New Disquietude podcast episode: music by Lesley Flanigan, Dave Seidel, KMRU, Celia Hollander, and John Hooper; interview with Flanigan; commentary; short essay on reading waveforms. • F.A.Q.Key Tags: #saw2for33third, #field-recording, #classical, #juntoElsewhere: Twitter, SoundCloud, Instagram

Listening to art. Playing with audio. Sounding out technology. Composing in code. Rewinding the soundscape.

Heavy Rotation: Japanese jazz, Fahey-esque guitar, Madlib, Splatter, processed vocals

This is what I’ve been most focused on, listening-wise, this past week:

(1) If it’s possible to imagine a merging of Charles Mingus’s muddy, deeply felt jazz and Morton Feldman’s proto-ambient classical arrangements, this may be it: The track “Itsuki no Komoriuta” off the Fujin Raijin album by the Sakoto Fujii Min-Yoh Ensemble (Les Disques Victo, 2007). While the rest of the set tends toward artful chamber-jazz singed with cacophony, this piece starts with  quiet yet feral cat-like noises from piano and strings and ventures into long tones before rising to a late-in-the-game climax.

(2) Even with the John Fahey-esque guitar runs that constitute such as albums as Sunshrine and O True Believers, the latter spiced with sitar, there was little in introspective guitarist James Blackshaw‘s output to necessarily prepare listeners for the Metal Machine Music-quality industrial drone that is “Clouds Collapse” off his excellent recent The Cloud of the Unknowing (Tompkins Square, 2007). (A review last week by‘s Jon Pareles, who described “Clouds Collapse” as “the album’s brief textural diversion,” induced me to check it out.)

(3) There’s a sped-up vocal, yeah, on rapper Percee P‘s “Watch Your Step,” produced by Madlib (it’s off Percee’s Perseverance album — both single and album on Stones Throw, 2007), and those tweaked whines certainly are de rigueur these days in hip-hop (and, perhaps someday soon, they’ll be déclassé), but it’s how that unnaturally high-pitched voice alternates in the spotlight with some taut, 1970s-style strings that truly distinguishes the track. The result, with its almost swinglessly strict 4/4 beat, is like some sort of industrial Zen soul music. Instrumental available on the 12″.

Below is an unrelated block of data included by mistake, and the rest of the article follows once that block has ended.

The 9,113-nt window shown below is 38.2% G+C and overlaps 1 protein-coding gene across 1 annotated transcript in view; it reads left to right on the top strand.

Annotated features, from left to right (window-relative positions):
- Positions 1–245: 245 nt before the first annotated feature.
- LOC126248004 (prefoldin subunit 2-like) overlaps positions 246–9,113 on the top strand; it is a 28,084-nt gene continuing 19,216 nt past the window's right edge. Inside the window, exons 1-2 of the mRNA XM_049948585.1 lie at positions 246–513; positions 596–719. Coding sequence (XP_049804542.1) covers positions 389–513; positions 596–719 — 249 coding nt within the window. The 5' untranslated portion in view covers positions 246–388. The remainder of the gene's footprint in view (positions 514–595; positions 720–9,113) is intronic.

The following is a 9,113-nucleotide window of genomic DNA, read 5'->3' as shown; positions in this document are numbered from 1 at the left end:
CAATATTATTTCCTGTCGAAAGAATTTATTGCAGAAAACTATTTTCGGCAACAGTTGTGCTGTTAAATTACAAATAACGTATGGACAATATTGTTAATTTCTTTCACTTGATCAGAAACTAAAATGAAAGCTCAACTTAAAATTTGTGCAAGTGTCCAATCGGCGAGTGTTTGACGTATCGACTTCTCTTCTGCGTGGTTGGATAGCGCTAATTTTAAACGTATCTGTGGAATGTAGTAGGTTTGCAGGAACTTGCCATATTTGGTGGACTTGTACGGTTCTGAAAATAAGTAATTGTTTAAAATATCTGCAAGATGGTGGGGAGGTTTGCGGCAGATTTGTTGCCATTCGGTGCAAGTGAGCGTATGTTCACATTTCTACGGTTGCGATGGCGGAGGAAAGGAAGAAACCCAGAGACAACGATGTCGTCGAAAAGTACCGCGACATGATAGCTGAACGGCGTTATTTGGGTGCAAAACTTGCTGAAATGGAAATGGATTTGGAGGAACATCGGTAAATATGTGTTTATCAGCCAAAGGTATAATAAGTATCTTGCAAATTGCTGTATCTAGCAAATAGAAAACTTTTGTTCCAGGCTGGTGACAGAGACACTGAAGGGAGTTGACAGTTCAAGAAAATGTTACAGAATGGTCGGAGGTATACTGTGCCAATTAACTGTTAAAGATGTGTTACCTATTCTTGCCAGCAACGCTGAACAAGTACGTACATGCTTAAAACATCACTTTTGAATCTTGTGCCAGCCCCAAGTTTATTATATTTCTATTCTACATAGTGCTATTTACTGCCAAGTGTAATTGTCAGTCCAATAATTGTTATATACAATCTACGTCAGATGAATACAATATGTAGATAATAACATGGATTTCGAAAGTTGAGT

(4) The track “Glitchfarben” on last year’s Clear the Club (Rastascan, 2007) by the Splatter 3 + N (that’s the Splatter Trip plus guests, including Dave Slusser and Les Paterson) homes in on an unlikely genre-parallel: the sqwonky up’n’around-the-instrument of out-jazz horn playing and the pixel-level randomized noise of so-called “glitch” electronica. The Splatter Trio, which celebrated its 20th anniversary last year, consists of the multi-instrumentalists Dave Barrett (saxophones, ocarina), Myles Boisen (doubleneck guitar/bass, keyboard, sonics), and Gino Robair (drums, synths, organ, theremin, rhythm guitar).

(5) Last week’s Disquiet Downstream entries were a particularly rich group, including archival Morton Feldman ( and a preliminary sketch of a Leafcutter John track (, but perhaps the most singular piece was a live performance of Vesna Pisarovic‘s voice reworked by Roberto Garréton (, posted for free download at For the most of the piece, Garréton’s electronics send the voice through an exhausting exercise course of techniques, from waifish chorale to spectral whisps to data chatter (MP3).

By Marc Weidenbaum

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  • Marc Weidenbaum founded the website in 1996 at the intersection of sound, art, and technology, and since 2012 has moderated the Disquiet Junto, an active online community of weekly music/sonic projects. He has written for Nature, Boing Boing, The Wire, Pitchfork, and NewMusicBox, among other periodicals. He is the author of the 33 1⁄3 book on Aphex Twin’s classic album Selected Ambient Works Volume II. Read more about his sonic consultancy, teaching, sound art, and work in film, comics, and other media

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  • My book on Aphex Twin's landmark 1994 album, Selected Ambient Works Vol. II, was published as part of the 33 1/3 series, an imprint of Bloomsbury. It has been translated into Japanese (2019) and Spanish (2018).

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